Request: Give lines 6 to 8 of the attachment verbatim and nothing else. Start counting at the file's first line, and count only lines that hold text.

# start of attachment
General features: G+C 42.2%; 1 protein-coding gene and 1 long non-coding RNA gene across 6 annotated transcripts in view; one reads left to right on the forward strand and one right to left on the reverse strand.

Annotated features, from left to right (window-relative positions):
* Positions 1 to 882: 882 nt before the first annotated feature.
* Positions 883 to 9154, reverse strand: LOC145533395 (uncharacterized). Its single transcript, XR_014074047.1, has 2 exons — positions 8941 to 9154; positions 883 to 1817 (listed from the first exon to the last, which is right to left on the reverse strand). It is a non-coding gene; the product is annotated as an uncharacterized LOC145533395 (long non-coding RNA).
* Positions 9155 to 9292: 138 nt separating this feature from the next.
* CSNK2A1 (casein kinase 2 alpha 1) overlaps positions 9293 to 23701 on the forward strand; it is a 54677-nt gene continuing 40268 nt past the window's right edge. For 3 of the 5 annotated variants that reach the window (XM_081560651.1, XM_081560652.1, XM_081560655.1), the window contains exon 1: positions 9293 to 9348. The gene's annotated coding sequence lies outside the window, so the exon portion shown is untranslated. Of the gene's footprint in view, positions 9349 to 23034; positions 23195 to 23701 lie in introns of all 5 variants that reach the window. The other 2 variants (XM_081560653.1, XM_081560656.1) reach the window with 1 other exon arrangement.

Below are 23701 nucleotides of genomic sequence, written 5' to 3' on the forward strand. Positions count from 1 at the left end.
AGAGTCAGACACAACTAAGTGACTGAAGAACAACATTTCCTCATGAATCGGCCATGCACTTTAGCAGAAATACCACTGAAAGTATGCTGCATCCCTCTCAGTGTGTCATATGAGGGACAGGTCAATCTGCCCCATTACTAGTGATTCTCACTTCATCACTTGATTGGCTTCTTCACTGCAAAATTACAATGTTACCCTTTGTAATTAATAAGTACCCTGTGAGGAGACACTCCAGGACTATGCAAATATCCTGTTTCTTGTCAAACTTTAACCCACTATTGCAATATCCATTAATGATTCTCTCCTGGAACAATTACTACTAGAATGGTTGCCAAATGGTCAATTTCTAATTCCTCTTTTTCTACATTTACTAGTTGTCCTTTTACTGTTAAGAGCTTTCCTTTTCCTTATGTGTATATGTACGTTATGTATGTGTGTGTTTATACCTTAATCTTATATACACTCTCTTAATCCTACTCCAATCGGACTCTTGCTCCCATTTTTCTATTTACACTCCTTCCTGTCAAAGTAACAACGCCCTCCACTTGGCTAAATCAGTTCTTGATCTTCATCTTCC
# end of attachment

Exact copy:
* CSNK2A1 (casein kinase 2 alpha 1) overlaps positions 9293 to 23701 on the forward strand; it is a 54677-nt gene continuing 40268 nt past the window's right edge. For 3 of the 5 annotated variants that reach the window (XM_081560651.1, XM_081560652.1, XM_081560655.1), the window contains exon 1: positions 9293 to 9348. The gene's annotated coding sequence lies outside the window, so the exon portion shown is untranslated. Of the gene's footprint in view, positions 9349 to 23034; positions 23195 to 23701 lie in introns of all 5 variants that reach the window. The other 2 variants (XM_081560653.1, XM_081560656.1) reach the window with 1 other exon arrangement.

Below are 23701 nucleotides of genomic sequence, written 5' to 3' on the forward strand. Positions count from 1 at the left end.
AGAGTCAGACACAACTAAGTGACTGAAGAACAACATTTCCTCATGAATCGGCCATGCACTTTAGCAGAAATACCACTGAAAGTATGCTGCATCCCTCTCAGTGTGTCATATGAGGGACAGGTCAATCTGCCCCATTACTAGTGATTCTCACTTCATCACTTGATTGGCTTCTTCACTGCAAAATTACAATGTTACCCTTTGTAATTAATAAGTACCCTGTGAGGAGACACTCCAGGACTATGCAAATATCCTGTTTCTTGTCAAACTTTAACCCACTATTGCAATATCCATTAATGATTCTCTCCTGGAACAATTACTACTAGAATGGTTGCCAAATGGTCAATTTCTAATTCCTCTTTTTCTACATTTACTAGTTGTCCTTTTACTGTTAAGAGCTTTCCTTTTCCTTATGTGTATATGTACGTTATGTATGTGTGTGTTTATACCTTAATCTTATATACACTCTCTTAATCCTACTCCAATCGGACTCTTGCTCCCATTTTTCTATTTACACTCCTTCCTGTCAAAGTAACAACGCCCTCCACTTGGCTAAATCAGTTCTTGATCTTCATCTTCC